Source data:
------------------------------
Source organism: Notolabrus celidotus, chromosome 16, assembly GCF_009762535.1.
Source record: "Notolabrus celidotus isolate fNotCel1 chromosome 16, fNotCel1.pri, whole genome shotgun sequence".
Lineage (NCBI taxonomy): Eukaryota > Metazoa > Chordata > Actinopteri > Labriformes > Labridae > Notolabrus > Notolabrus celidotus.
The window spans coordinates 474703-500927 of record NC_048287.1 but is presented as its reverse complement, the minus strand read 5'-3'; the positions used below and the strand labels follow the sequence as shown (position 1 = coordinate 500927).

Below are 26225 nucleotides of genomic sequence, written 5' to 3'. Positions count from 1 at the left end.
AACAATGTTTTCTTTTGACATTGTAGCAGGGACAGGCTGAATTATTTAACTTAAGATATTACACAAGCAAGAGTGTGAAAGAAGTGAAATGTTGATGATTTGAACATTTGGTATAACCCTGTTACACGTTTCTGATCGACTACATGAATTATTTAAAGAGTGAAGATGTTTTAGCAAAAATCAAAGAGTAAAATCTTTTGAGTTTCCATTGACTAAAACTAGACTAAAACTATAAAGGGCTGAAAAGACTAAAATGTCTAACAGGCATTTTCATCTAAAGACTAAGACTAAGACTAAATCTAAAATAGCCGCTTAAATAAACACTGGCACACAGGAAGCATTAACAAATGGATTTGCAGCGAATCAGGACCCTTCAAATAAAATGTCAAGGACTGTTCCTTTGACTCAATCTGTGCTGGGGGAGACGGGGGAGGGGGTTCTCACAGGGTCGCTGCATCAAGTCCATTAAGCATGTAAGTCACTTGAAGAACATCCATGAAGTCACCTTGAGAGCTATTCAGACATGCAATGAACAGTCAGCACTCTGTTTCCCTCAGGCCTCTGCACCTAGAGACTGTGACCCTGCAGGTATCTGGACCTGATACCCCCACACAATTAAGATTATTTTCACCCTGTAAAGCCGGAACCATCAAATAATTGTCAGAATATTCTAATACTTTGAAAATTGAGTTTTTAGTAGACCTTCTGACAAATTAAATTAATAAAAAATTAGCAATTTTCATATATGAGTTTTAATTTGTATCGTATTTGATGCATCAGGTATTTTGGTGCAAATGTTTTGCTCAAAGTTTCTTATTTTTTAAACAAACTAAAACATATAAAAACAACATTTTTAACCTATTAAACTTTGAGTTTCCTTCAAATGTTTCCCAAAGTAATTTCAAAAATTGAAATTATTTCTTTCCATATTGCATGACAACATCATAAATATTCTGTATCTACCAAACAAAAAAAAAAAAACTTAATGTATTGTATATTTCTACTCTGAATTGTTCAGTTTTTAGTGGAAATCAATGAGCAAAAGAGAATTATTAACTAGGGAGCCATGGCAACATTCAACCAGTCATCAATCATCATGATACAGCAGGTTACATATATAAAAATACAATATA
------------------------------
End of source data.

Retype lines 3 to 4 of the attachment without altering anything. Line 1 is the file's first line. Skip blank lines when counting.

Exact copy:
Lineage (NCBI taxonomy): Eukaryota > Metazoa > Chordata > Actinopteri > Labriformes > Labridae > Notolabrus > Notolabrus celidotus.
The window spans coordinates 474703-500927 of record NC_048287.1 but is presented as its reverse complement, the minus strand read 5'-3'; the positions used below and the strand labels follow the sequence as shown (position 1 = coordinate 500927).